What Your Parents Taught You About Managing Credit Is Wrong

Just like a thermometer shows your temperature and helps you know when you’re healthy or sick-your FICO credit scores tell you if your credit is healthy or in need of attention.

The fact that you’re reading this article shows you understand how important your credit scores are when it comes to your financial health.

But knowing that your credit scores are important is not enough…just like it’s not enough to know what your temperature is. You have to know what “medicine” will make you healthier.

So, let me be very clear on two different ways you can increase your credit scores. When these two ways are combined they’re a very powerful force to be dealt with.

The two primary ways to raise your credit scores are:

1. Managing your credit (in other words, things you can do yourself)
2. Removing inaccurate negative information from your three credit reports (usually best handled by a law firm that specializes in these matters)

In this article, I’ll focus on the first way-managing your credit.

Managing your credit means a lot more than just paying your bills on time.

A change in how you pay your bills, when you pay your bills, when you apply for credit, what credit you apply for, etc…can send your scores sailing and impress your lenders.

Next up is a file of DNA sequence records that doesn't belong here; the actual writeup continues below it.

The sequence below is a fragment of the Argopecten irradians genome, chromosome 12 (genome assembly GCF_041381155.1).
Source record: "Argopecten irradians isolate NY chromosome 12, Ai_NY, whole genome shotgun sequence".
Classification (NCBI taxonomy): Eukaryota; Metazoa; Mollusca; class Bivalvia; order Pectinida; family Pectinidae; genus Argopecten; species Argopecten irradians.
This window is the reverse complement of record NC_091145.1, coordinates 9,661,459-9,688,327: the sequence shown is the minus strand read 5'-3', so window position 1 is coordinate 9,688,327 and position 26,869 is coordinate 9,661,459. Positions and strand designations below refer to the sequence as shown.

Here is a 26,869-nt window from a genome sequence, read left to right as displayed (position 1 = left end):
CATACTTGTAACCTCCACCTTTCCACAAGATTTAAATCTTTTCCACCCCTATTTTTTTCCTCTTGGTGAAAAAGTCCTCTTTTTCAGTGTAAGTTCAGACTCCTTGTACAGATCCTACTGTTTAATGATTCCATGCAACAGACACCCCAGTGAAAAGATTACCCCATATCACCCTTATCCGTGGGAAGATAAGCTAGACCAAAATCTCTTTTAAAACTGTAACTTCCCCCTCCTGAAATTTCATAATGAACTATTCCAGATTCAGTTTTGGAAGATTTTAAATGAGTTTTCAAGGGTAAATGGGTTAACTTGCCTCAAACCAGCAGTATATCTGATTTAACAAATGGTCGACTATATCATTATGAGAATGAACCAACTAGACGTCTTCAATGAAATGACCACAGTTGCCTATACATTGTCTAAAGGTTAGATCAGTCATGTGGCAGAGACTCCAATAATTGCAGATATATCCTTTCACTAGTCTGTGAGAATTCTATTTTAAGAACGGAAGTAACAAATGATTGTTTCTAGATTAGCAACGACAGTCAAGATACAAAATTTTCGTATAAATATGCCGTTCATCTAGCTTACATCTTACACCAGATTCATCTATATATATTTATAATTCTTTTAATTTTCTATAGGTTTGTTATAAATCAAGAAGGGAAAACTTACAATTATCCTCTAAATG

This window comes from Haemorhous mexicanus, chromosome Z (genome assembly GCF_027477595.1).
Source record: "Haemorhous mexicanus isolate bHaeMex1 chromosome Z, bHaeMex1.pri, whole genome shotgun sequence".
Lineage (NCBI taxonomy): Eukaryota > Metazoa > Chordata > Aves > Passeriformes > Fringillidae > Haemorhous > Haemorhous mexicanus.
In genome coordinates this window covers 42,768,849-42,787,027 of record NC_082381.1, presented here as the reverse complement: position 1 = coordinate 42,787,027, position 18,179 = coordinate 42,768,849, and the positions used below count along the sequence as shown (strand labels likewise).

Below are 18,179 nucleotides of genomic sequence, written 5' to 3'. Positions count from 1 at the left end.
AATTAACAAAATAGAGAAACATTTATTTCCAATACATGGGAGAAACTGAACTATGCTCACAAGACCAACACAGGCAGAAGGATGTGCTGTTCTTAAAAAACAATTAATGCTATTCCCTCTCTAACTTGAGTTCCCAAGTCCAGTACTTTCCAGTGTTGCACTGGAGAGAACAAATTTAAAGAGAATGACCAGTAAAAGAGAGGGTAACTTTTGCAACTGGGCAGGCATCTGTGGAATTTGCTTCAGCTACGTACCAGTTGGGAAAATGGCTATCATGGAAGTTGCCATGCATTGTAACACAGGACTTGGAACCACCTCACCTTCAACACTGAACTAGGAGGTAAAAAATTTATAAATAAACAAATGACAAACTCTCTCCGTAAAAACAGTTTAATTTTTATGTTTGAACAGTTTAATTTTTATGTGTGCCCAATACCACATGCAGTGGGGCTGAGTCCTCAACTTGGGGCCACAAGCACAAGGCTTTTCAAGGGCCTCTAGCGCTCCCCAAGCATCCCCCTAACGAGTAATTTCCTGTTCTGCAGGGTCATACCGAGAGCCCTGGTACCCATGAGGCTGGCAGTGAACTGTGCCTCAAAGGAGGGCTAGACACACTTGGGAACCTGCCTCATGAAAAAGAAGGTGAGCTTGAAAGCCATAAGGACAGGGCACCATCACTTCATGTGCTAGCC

However, when the above actions are carried out incorrectly they can send your scores crashing to the floor.

There’s an art to managing your credit to increase your credit scores.

Did your parents teach you the right things about your credit?

Probably not…

You see, credit scoring didn’t become widely accepted until the late 1980s. It’s important that you understand most of what your parents taught you about how to manage your credit is wrong…because it doesn’t translate into what works today.

Sad, but true.

Doing things the way your parents taught you would be the equivalent of buying a record player and trying to find a vinyl record of your favorite recording artist today…compared to buying an audio CD.

Our parents and grandparents weren’t “scored.”

We are.

When a credit check meant an index card and a handshake!

I can remember my father driving downtown to talk with his banker friend at Salem Bank in Goshen, Indiana. (Today the bank is called something else.)

What I remember most about my dad getting loans back then was that everything seemed to work on a “good ole boy” system.

Right or wrong…it seemed as though our local banker took Dad’s reputation, character, church affiliation, and community involvement into the decision-making process.

Sure, the bank looked at Dad’s credit history…but it wasn’t like it is today.

Credit reports didn’t become widely automated until the early 1980s. In fact, for a long time there weren’t really any national credit reporting agencies. They were all small local credit bureaus called “merchant associations.” The local merchants would share your payment history with each other.